decals & painting
The decal sheet is quite large for such a small vehicle. This is because there are six different finishes you can apply, each with their own markings. There are also generic plate numbers, and individual license plate numbers and letters allowing you to custom-make a license plate. Decals are also supplied to outline in white the writing on the sidewall of each tyre. Some interior decals are present, and the exterior badges are particularly fine examples.
The decals cover six marking schemes, and are perhaps the most striking part of this kit:
Option I- This is “PLA General Camouflage,” a kind of Russian green or light olive drab for the body and a darker green for the hard roof.
Option II- This depicts a vehicle from the 2009 Military Parade in Beijing finished in the PLA digital camouflage with whitewall tires.
Option III- This is the standard PLA Ground Forces three-tone camouflage depicting a vehicle from the 2009 Parade with whitewall tires.
Option IV- Perhaps the most interesting scheme of the lot, PLA Navy Ocean Camouflage is a blend of blues and light grey to create a very unique scheme seen on some vehicles at the 2009 Parade known as Type 99 (99式海洋迷彩) in the uniform version. I was waiting for Hobbyboss to release a vehicle that would use this camo, and I can’t wait to try it out.
Option V- A case of bad translation here I’m afraid: this scheme is called “PLA Hungriness Camouflage” in English on the marking sheet. It’s actually the vehicle-based version of the Chinese Type 03 Plateau Camouflage (03型高原迷彩), which looks somewhat like Desert Flecktarn in its uniform version.
Option VI- Last but not least, we have a UN Security Force vehicle in United Nations White. The marking instructions do not say where this vehicle is based. The Chinese have participated in several UN peacekeeping missions, including Lebanon, Liberia, Congo and Darfur. The only problem with the decals is that no metal transfer versions are included for the vehicle badges. These are solid metal, and stand out a little on the real thing— just like they would on most cars. However, even some 1/24 car kits provide only the flat decals, so it’s not that much of a big deal, though it would have been a nice touch.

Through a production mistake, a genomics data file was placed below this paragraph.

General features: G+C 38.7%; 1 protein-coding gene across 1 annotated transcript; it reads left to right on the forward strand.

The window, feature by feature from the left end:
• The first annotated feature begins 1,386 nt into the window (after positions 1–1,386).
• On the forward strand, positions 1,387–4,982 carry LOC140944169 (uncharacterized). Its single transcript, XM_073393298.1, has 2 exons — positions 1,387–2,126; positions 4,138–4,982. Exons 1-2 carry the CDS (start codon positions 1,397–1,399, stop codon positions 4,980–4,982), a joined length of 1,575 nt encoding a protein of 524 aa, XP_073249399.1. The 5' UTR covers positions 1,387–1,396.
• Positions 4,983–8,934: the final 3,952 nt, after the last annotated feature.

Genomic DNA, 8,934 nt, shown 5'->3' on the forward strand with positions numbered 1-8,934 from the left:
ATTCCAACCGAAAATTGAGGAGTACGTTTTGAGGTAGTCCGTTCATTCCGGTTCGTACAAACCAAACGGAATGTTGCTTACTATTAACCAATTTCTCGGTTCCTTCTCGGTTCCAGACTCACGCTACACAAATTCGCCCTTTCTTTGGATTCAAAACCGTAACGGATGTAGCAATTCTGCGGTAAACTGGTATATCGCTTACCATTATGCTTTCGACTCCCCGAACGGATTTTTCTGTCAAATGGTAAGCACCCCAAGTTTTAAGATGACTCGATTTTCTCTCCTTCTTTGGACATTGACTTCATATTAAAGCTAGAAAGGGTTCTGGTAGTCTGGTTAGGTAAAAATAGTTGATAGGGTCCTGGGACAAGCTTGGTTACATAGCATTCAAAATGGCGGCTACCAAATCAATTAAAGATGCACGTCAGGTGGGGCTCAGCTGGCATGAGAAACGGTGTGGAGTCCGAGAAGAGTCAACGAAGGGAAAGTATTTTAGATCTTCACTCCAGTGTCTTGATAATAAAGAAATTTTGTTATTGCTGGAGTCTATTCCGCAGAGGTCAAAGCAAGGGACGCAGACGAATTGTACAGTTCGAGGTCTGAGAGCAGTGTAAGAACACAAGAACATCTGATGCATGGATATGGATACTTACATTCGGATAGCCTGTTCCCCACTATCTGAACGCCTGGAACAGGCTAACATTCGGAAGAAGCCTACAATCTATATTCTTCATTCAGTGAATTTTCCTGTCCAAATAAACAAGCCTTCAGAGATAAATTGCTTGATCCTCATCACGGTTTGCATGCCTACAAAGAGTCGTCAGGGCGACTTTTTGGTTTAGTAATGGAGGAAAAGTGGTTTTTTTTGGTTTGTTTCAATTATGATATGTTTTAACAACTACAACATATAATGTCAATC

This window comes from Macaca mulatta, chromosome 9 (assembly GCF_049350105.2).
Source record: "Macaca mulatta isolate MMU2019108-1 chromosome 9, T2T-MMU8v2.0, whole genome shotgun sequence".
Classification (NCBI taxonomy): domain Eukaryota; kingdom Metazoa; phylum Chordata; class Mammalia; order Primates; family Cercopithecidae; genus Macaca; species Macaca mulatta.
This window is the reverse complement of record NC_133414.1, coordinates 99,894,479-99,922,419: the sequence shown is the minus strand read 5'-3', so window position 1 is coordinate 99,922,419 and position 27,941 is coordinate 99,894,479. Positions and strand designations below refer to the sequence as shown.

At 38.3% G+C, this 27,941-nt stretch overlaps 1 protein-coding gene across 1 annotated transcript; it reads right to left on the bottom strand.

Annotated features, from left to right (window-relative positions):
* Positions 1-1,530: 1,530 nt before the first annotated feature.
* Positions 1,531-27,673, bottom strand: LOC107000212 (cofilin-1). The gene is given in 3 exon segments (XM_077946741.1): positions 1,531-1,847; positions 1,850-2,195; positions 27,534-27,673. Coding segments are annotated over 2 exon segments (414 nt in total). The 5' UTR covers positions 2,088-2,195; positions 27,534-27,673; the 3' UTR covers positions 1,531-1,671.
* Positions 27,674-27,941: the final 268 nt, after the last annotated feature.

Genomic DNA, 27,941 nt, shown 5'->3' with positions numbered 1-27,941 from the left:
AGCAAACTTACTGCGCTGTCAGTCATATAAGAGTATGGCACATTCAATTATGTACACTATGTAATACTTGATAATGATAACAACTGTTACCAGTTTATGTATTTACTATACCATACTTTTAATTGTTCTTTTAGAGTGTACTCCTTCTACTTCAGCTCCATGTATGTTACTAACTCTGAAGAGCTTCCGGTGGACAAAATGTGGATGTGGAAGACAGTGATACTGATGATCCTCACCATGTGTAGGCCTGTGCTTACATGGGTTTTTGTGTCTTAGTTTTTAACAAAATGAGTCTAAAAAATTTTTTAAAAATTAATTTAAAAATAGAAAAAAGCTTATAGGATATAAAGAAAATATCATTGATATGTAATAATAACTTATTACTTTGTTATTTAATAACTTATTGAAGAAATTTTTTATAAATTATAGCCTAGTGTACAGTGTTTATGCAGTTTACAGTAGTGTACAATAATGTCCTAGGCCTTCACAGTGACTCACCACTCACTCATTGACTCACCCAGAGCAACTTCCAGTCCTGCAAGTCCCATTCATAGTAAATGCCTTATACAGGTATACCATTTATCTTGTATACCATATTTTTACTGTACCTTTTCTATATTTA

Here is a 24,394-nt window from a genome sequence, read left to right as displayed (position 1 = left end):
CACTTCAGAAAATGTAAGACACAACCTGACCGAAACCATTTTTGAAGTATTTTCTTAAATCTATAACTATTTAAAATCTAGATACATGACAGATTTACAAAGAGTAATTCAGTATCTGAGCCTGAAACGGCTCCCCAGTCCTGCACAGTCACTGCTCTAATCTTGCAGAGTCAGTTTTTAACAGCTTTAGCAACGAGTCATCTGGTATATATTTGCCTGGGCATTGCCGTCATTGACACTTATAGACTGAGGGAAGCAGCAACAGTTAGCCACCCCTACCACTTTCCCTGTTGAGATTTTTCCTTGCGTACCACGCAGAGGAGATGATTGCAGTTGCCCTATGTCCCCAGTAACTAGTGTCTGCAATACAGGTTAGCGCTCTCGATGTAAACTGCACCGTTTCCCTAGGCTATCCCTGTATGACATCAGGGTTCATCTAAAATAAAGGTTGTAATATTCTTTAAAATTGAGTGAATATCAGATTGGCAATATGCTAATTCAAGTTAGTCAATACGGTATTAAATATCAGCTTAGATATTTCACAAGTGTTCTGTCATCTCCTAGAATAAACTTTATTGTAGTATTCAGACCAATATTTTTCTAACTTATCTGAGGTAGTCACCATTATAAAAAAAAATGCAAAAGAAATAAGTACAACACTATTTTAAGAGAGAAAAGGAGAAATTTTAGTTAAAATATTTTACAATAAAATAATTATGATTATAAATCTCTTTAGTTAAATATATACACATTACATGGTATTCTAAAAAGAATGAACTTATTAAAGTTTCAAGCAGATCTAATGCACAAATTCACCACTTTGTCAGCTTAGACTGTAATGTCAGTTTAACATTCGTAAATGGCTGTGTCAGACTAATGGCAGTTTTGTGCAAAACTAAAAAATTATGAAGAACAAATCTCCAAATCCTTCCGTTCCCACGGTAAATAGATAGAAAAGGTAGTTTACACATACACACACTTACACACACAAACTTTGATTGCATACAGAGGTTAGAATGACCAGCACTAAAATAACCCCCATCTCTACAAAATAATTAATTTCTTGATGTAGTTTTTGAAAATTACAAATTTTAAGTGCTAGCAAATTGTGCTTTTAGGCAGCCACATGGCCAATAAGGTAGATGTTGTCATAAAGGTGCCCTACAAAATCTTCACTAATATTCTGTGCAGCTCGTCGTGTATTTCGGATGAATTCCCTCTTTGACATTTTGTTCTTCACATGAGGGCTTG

This is perhaps not the most glamorous or recognizable of military vehicles, and I think it is geared more towards the domestic Chinese market than overseas kit sales. That being said, there are modellers out there like myself who appreciate these Chinese vehicle releases and this, in my opinion, is one of the best thus far.
The moulding is crisp and solid, there is very little flash and the detail is top-notch. The Photo-Etch is generous, the decals are nice and the colourful & detailed paint schemes are very eye-catching. In fact, I will probably end up building more than one of these vehicles so I can try some of the different schemes.
Problems are mostly relegated to a lack of seat-belts, instruction errors, but they present no big problems. My only other criticism is of the English description of the vehicle on the left side of the box: it is not very good at all, and could do with a bit of finessing, although that’s a very minor thing and does not detract from the kit in any way.
Even if you are not a fan of Chinese vehicles you should definitely consider this kit as a change of pace.
Now, I wonder if this sells well, will Hobbyboss be announcing the tooling of the Dong Feng EQ2050? The Chinese Hummer would certainly go nicely beside the Chinese Jeep!